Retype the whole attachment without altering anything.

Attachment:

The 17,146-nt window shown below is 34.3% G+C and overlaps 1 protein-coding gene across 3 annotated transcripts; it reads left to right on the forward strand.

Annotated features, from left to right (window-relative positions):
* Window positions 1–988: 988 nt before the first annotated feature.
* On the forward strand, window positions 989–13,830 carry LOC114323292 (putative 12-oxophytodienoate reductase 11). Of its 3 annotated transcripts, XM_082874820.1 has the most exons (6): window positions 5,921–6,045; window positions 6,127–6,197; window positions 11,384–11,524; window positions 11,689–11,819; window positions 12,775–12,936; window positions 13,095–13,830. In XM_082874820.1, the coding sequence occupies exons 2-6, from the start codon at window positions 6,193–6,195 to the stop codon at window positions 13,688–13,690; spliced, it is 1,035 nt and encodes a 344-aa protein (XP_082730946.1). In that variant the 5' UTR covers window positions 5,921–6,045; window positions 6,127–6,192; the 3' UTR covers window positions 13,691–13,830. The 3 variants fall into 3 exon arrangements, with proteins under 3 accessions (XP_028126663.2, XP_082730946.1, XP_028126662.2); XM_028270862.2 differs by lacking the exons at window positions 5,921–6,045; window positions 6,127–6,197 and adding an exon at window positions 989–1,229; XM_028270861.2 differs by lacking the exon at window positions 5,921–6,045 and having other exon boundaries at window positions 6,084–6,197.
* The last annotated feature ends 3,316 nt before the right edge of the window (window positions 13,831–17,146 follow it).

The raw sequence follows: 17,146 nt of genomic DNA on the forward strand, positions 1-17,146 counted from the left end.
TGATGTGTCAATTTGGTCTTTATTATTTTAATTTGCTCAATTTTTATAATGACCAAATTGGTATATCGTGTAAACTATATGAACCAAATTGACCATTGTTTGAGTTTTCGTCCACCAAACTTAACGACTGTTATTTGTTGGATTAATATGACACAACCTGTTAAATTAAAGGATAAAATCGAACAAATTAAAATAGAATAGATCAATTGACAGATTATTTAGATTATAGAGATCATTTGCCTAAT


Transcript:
The 17,146-nt window shown below is 34.3% G+C and overlaps 1 protein-coding gene across 3 annotated transcripts; it reads left to right on the forward strand.

Annotated features, from left to right (window-relative positions):
* Window positions 1–988: 988 nt before the first annotated feature.
* On the forward strand, window positions 989–13,830 carry LOC114323292 (putative 12-oxophytodienoate reductase 11). Of its 3 annotated transcripts, XM_082874820.1 has the most exons (6): window positions 5,921–6,045; window positions 6,127–6,197; window positions 11,384–11,524; window positions 11,689–11,819; window positions 12,775–12,936; window positions 13,095–13,830. In XM_082874820.1, the coding sequence occupies exons 2-6, from the start codon at window positions 6,193–6,195 to the stop codon at window positions 13,688–13,690; spliced, it is 1,035 nt and encodes a 344-aa protein (XP_082730946.1). In that variant the 5' UTR covers window positions 5,921–6,045; window positions 6,127–6,192; the 3' UTR covers window positions 13,691–13,830. The 3 variants fall into 3 exon arrangements, with proteins under 3 accessions (XP_028126663.2, XP_082730946.1, XP_028126662.2); XM_028270862.2 differs by lacking the exons at window positions 5,921–6,045; window positions 6,127–6,197 and adding an exon at window positions 989–1,229; XM_028270861.2 differs by lacking the exon at window positions 5,921–6,045 and having other exon boundaries at window positions 6,084–6,197.
* The last annotated feature ends 3,316 nt before the right edge of the window (window positions 13,831–17,146 follow it).

The raw sequence follows: 17,146 nt of genomic DNA on the forward strand, positions 1-17,146 counted from the left end.
TGATGTGTCAATTTGGTCTTTATTATTTTAATTTGCTCAATTTTTATAATGACCAAATTGGTATATCGTGTAAACTATATGAACCAAATTGACCATTGTTTGAGTTTTCGTCCACCAAACTTAACGACTGTTATTTGTTGGATTAATATGACACAACCTGTTAAATTAAAGGATAAAATCGAACAAATTAAAATAGAATAGATCAATTGACAGATTATTTAGATTATAGAGATCATTTGCCTAAT